The Harem: Fantasies and Lies
The harem is a recurrent trope of Orientalist painting. In Arabic the word haram, meaning what is forbidden or sacred (as opposed to what is halal, permitted or profane), defines the place reserved for women in each household. The object of endless curiosity and an incomparable source for fantasies, it was actually inaccessible to men, although Benjamin-Constant reported having crossed the threshold of some mysterious rooms in his Leaves from a Painter's Note-book. For lack of suitable models in Paris, the artist executed in his studio numerous paintings, often monumental, of these exotic and sensual odalisques, acquiescent sex slaves subject to the pleasure of a decadent Oriental despotism-the Circassian whiteness of bewitching redheads, the servitude of black domestic slaves. The formula was successful! The beautiful effects of the light slanting into these secret interiors, shaded from the burning sun, dramatized the paintings.
Although the iconography of these works is riddled with cliches, later to be copied in postcards, it should be interpreted in a much wider context, as here with Gerome. In France, as elsewhere, the salons were full of languid nudes. This universal and reassuring acquiescence went beyond its depiction by Orientalist painters for, when females asserted their rights, the status of women was seen as a threat in these patriarchal societies.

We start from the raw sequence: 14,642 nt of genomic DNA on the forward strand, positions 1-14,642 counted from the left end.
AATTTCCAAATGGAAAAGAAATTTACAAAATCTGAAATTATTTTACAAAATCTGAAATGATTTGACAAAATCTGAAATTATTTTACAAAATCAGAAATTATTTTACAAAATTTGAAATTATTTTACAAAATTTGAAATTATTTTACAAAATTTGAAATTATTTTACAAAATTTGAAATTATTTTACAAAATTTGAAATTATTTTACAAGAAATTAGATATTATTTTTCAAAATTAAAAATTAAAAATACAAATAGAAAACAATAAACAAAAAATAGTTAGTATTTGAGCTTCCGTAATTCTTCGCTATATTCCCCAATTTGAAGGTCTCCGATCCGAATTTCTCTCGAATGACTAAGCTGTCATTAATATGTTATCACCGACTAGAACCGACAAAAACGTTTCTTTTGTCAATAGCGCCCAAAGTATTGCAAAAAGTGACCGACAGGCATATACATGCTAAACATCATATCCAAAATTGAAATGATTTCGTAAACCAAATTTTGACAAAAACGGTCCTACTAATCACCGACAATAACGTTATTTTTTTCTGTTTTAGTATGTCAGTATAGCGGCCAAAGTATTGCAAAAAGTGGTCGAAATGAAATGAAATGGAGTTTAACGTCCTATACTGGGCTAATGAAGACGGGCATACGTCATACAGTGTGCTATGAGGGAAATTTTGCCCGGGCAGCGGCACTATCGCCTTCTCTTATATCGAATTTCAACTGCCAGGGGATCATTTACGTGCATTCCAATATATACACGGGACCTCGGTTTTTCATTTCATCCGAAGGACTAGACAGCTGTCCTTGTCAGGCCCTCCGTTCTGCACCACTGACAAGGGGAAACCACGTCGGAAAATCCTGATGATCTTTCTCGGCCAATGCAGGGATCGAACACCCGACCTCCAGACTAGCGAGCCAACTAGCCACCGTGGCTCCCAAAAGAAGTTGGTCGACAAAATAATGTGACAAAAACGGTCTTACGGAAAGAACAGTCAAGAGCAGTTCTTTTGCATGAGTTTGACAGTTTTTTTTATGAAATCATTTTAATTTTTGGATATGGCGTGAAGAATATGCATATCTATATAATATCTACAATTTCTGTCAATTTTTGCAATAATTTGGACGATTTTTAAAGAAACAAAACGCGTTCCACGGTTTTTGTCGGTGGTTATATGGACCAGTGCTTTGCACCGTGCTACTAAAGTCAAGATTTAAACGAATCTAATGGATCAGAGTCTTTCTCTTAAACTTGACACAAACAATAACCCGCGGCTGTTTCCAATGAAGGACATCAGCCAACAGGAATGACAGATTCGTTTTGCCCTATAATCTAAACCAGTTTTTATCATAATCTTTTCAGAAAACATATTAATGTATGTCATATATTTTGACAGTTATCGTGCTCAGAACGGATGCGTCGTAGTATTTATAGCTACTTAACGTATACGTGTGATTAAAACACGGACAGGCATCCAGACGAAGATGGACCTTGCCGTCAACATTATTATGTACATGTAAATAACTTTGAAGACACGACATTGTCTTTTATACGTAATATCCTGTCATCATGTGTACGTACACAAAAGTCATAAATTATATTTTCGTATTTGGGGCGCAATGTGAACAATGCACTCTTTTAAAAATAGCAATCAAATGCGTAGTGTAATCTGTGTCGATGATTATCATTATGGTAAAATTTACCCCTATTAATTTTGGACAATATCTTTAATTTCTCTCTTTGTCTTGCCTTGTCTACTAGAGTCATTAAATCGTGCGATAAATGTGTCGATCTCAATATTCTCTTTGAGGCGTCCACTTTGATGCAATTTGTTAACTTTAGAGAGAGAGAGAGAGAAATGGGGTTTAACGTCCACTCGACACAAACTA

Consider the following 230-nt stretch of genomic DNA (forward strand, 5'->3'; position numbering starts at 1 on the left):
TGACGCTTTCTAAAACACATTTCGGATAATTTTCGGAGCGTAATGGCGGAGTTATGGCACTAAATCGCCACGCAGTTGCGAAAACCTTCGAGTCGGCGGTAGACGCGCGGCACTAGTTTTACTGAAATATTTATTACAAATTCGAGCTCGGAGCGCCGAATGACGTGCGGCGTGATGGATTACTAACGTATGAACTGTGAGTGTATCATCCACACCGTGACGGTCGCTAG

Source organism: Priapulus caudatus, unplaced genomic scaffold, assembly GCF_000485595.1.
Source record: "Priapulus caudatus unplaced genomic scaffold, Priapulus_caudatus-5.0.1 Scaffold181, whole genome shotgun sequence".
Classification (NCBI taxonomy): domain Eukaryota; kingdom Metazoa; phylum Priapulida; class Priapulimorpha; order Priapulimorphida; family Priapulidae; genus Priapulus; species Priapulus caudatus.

Colonial Diplomacy in Morocco: Delacroix versus Benjamin-Constant
Morocco, the "land of the farthest setting sun," unlike the other countries of the Maghreb, had preserved its political independence from the Ottoman influence. This self-governing kingdom resisted the struggles for power of the European nations, maintaining an ever more asymmetrical relationship with them. Ever since Bonaparte's Egyptian campaign in 1798, France had pursued its expansionist dreams in the Near East, seizing Algeria, its first African colony, in 1830.
Forty years had passed between the trips to Morocco of Delacroix (1832) and Benjamin-Constant (1871-1873), both in the context of diplomatic missions: France wished to be sure of Morocco's neutrality in regard to Algeria. Leaving Tangier, they found themselves in a land that was still dangerous for foreigners. Both were fascinated by its barbaric customs, its theatre of cruelty, and its wild beauty, a savagery that was positively medieval to their Eurocentric eyes--their sunlit canvases express, with more empathy in Delacroix's work and more sensationalism in that of Benjamin-Constant, their fascination with this still little-known land and the deceptive charm of the unchanging Orient.
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|Title Annotation:||Marvels and Mirages of Orientalism: From Spain to Morocco, Benjamin-Constant in His Time|
|Date:||Jun 22, 2015|